It is more efficient to work on all one’s secret agendas simultaneously, so I should also admit my concern that belle-lettrist aesthetics (including the idea that poetry is language’s semantics incubator) and faux-modernist experimentation have combined to make poetry mostly irrelevant and a branch of marketing. —One only has to look at the writing being selected by the selectors to see that something is wrong with the practice of selection. As much as possible, I think, best to leave artists to make their own choices; and if there are mistakes, then, we’ll know who to blame.
And then, in March 2020 … then was the actual end of the world-as-we-knew-it. Those crazy ‘preppers’ I’ve made fun of started to look like visionaries. “Where the fuck is my bolthole, goddammit!?” and “How big is your bolthole, my friend!?” could have been common questions in some circles. People who could afford it, and had somewhere to go, did leave town. Gen-Xers lost their hospitality jobs, decided that they couldn’t afford their share house rent, and moved back ‘home.’ Artistes no longer had audiences. Artiste-enablers, stagehands, administrators and carpenters, were also out of work. COVID-19 put the arts and sciences back in the news.
The intersectional tragedy of pandemic and conservative political hostility to the lefty arts seemed to many like another opportunity to turn indifference into punishment. It was hard to disagree with pundits who have been cataloging this punishment.
UNFURL, possibly because of all this, has done quite well. By the time UNFURL /5 was released, writers and artists could expect to reach about two thousand readers within a couple of weeks of publication. (Each new UNFURL number provided a little boost to the previous issues, so that all the issues now clock up numbers in the thousands.) Eighty per cent of readers were in Australia, and most of the rest in the USA, Canada, UK and Ireland. The male:female ratio of readers was almost 50:50. The largest age group of readers was 18–35 years. (Though if everyone is ten years younger on the internet, maybe that’s 28–45.)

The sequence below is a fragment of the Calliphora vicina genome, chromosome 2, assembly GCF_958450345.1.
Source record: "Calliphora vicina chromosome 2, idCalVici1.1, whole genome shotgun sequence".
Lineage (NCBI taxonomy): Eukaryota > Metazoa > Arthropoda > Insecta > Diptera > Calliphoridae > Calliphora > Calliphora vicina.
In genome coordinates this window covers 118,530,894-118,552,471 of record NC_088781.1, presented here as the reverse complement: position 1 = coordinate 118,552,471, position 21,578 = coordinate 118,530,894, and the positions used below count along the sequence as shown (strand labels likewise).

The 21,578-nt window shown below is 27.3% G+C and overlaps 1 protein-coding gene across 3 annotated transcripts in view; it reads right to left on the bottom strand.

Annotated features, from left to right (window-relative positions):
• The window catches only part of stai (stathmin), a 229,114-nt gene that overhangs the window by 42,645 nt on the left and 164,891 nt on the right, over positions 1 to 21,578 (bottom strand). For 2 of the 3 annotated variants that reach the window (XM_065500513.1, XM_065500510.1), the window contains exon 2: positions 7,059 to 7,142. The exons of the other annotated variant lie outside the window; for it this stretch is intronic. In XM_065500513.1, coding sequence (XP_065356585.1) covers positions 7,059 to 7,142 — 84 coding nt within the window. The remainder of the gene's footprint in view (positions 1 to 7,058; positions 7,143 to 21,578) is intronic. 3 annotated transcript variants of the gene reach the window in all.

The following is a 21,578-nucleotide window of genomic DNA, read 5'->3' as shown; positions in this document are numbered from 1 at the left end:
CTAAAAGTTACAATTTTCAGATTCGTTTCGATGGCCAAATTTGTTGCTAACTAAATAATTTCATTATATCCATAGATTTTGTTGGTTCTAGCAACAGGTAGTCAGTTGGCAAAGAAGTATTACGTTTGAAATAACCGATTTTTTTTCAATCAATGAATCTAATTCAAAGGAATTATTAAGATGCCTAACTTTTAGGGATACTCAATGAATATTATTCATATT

It’s difficult to read poetry on small-screen devices, so I did not expect UNFURL to be read on phones. The visual arts component of UNFURL is quite effective on phones and tablets, however. It seems likely that readers interested in the writing in UNFURL resorted to their desktops and printers. Sixty to seventy percent of downloads of UNFURL were to mobile and tablet devices.
I learned that women writers (poets) had a ‘stronger’ following among women readers than men had among readers of any kind. It was very apparent, with Gina Mercer, for example, that a very significant number of readers returned more often, subscribed more often, and were women.
I learned that social media isn’t the be-all and end-all of connecting with an audience. Old-fashioned email also works really well. Some artists and writers had no significant social media presence but used email effectively to communicate with friends and contacts.
I also learned that visual artists were, generally speaking, more enthusiastic and positive about using social media, and even better at basic stuff like answering messages. Visual artists be like Molly Bloom; writers be like Prince of Denmark.
I found that both writers and artists did things in UNFURL other publications might not permit (requiring, as they mostly do, first publication rights). Philip Salom published groupings of new and old poems. Alex Skovron published poems, prose, paintings, and drawings. Steven Warburton published a series of pictures about how one canvas evolved over several years. Robyn Rowland published poems and their translations into Turkish for her readers in Turkey. Ron Miller published a brief survey of his life’s work in space art.
Folding@home is a distributed computing project that originated in Stanford University. It aims to get 1 million people involved in donating computer power to model the folding of proteins that are implicated in diseases such as breast cancer and Alzheimer’s, and several contagious diseases, now including COVID-19.
There are currently about 110k participants.
Make your computer get off its arse and save the world while you sleep.